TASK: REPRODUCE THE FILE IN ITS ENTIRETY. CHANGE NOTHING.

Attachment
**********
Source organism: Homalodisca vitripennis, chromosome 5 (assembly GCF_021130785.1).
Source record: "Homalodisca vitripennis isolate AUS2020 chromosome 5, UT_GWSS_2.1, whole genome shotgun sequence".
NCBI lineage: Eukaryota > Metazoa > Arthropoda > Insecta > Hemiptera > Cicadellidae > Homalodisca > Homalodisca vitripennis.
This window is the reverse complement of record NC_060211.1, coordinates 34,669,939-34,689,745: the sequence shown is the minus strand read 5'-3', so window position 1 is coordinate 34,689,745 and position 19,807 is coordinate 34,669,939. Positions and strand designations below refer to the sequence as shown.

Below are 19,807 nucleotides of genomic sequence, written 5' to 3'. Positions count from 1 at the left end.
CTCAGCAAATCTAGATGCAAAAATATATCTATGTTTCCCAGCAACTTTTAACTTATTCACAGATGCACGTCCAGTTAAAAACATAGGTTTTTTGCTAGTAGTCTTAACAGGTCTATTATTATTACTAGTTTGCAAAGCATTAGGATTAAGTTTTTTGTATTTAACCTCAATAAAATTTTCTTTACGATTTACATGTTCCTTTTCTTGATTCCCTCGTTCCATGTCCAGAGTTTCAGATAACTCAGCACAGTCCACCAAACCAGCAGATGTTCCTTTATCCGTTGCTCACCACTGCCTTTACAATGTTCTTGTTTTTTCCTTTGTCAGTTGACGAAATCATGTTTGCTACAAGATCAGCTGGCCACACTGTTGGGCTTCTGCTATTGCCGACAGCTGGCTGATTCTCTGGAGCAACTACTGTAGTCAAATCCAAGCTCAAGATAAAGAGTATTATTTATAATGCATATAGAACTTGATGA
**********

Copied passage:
Source organism: Homalodisca vitripennis, chromosome 5 (assembly GCF_021130785.1).
Source record: "Homalodisca vitripennis isolate AUS2020 chromosome 5, UT_GWSS_2.1, whole genome shotgun sequence".
NCBI lineage: Eukaryota > Metazoa > Arthropoda > Insecta > Hemiptera > Cicadellidae > Homalodisca > Homalodisca vitripennis.
This window is the reverse complement of record NC_060211.1, coordinates 34,669,939-34,689,745: the sequence shown is the minus strand read 5'-3', so window position 1 is coordinate 34,689,745 and position 19,807 is coordinate 34,669,939. Positions and strand designations below refer to the sequence as shown.

Below are 19,807 nucleotides of genomic sequence, written 5' to 3'. Positions count from 1 at the left end.
CTCAGCAAATCTAGATGCAAAAATATATCTATGTTTCCCAGCAACTTTTAACTTATTCACAGATGCACGTCCAGTTAAAAACATAGGTTTTTTGCTAGTAGTCTTAACAGGTCTATTATTATTACTAGTTTGCAAAGCATTAGGATTAAGTTTTTTGTATTTAACCTCAATAAAATTTTCTTTACGATTTACATGTTCCTTTTCTTGATTCCCTCGTTCCATGTCCAGAGTTTCAGATAACTCAGCACAGTCCACCAAACCAGCAGATGTTCCTTTATCCGTTGCTCACCACTGCCTTTACAATGTTCTTGTTTTTTCCTTTGTCAGTTGACGAAATCATGTTTGCTACAAGATCAGCTGGCCACACTGTTGGGCTTCTGCTATTGCCGACAGCTGGCTGATTCTCTGGAGCAACTACTGTAGTCAAATCCAAGCTCAAGATAAAGAGTATTATTTATAATGCATATAGAACTTGATGA